Mr. Miles reported from China for eight years, most of them for the BBC, for which he now broadcasts from Hong Kong. In The Legacy of Tiananmen, a sobering and convincing analysis of China’s present and its likely future, he says that he has had a “passion for things Chinese” since he was ten and began learning the language. This passion did not cloud his judgment. He arrived in China in 1986, when it was “austere, Stalinist, and backward,” and left in 1994, convinced that “prosperity may have increased in China but not enough to wipe out memories of decades of ruthless political campaigns. Nor has it boosted the morale of those who are on the losing side in the race to establish a market economy.” His book’s major contention is that “while China has changed in many important ways it is, if anything, less stable than it was in the buildup to the unrest of 1989.”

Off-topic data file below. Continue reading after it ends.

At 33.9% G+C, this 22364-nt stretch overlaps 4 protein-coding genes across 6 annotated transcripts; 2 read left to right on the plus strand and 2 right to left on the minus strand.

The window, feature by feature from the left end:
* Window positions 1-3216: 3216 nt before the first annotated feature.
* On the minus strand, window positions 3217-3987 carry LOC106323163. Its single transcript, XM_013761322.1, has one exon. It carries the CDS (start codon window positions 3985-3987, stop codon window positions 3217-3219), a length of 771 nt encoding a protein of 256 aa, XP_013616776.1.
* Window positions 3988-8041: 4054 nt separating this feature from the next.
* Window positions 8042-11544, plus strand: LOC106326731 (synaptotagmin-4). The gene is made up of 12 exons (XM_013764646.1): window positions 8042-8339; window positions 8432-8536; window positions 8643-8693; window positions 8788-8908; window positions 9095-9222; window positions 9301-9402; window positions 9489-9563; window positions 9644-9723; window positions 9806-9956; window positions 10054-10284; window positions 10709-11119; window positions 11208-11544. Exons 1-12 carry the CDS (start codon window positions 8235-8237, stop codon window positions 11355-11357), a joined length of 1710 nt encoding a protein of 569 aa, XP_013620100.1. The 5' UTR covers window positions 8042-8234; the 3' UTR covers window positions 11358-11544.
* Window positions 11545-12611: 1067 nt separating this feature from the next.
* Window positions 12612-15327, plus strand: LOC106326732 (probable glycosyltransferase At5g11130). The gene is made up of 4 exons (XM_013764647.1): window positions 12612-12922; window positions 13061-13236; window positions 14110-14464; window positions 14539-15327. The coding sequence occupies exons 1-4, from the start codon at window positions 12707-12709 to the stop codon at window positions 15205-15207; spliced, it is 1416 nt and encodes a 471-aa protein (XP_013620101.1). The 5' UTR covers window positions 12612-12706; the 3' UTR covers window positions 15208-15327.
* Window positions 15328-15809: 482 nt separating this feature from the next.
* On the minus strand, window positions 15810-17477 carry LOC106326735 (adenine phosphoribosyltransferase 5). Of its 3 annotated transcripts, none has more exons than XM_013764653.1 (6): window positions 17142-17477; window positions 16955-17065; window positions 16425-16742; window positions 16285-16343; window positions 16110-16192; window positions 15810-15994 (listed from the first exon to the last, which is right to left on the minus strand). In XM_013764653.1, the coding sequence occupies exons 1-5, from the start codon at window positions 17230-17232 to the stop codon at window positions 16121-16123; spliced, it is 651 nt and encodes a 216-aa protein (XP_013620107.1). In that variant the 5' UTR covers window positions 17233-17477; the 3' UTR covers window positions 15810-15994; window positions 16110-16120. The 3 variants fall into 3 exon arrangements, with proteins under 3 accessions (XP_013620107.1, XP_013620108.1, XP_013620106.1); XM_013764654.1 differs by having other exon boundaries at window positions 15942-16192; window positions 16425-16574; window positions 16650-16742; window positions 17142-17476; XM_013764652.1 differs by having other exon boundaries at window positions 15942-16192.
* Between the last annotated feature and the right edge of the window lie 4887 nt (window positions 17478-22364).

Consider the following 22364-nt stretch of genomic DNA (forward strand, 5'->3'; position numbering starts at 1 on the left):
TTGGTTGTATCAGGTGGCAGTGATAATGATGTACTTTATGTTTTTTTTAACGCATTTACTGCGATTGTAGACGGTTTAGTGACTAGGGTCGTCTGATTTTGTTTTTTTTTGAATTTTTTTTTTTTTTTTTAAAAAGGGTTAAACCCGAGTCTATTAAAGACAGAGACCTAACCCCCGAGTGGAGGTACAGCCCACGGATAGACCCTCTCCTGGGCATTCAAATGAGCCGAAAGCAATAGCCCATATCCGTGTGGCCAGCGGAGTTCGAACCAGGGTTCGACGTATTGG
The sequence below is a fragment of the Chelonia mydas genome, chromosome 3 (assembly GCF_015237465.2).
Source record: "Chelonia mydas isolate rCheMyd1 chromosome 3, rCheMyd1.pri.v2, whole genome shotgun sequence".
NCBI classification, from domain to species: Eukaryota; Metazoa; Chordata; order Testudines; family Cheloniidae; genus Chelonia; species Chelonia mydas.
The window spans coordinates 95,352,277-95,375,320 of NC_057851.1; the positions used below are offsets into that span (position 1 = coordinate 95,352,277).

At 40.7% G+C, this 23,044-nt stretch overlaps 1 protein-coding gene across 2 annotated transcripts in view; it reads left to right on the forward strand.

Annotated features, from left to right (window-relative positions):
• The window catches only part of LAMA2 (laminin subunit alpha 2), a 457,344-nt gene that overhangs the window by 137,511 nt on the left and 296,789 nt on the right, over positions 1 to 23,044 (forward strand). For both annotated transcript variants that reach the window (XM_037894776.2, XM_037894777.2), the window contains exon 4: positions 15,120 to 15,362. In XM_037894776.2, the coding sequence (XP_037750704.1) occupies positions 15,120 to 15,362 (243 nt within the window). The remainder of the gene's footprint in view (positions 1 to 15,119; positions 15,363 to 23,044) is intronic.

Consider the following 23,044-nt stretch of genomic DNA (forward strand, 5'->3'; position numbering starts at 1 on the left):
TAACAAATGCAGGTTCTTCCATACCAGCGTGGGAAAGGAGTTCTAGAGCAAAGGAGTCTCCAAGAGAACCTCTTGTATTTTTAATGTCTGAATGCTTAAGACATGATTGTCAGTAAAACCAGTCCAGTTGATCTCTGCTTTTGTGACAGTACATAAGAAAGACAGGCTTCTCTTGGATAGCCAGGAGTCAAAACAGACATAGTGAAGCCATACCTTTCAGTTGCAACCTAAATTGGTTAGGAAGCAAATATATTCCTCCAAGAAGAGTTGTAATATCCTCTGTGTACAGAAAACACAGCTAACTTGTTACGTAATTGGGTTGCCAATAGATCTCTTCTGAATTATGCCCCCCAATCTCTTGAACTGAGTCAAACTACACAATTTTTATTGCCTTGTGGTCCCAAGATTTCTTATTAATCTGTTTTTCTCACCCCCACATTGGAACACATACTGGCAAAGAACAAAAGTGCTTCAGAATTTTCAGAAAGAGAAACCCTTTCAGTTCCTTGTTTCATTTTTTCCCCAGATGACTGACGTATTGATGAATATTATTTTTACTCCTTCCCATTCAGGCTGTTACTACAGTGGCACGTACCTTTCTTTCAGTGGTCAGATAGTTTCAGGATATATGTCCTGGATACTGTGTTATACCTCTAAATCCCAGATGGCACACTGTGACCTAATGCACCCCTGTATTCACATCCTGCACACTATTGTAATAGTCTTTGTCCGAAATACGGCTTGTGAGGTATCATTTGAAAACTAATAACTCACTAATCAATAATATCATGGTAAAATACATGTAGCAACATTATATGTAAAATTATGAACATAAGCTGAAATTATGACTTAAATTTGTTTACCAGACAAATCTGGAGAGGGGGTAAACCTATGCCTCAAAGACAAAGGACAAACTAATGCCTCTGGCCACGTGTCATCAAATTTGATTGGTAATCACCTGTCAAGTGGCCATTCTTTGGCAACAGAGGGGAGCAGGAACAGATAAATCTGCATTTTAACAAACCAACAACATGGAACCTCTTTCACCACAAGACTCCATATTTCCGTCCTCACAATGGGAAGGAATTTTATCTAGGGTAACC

Despite his apocalyptic forebodings—he foresees that a Chinese “Pandora’s box of rivalry, hatred, vengefulness, and a myriad other destructive emotions will spill open”—Mr. Miles is a meticulous scholar and a laconic, dryly observant writer. He recalls how on June 3-4, 1989, tanks ground their treadmarks into Changan Boulevard, which leads into Tiananmen Square; the marks were mostly smoothed away, but if you listen carefully you can still hear “the faint, eerie hum produced by the tires of your vehicle as they passed over the indentations.” “Suppressing memories is one thing,” Mr. Miles says, “but erasing them is quite another.”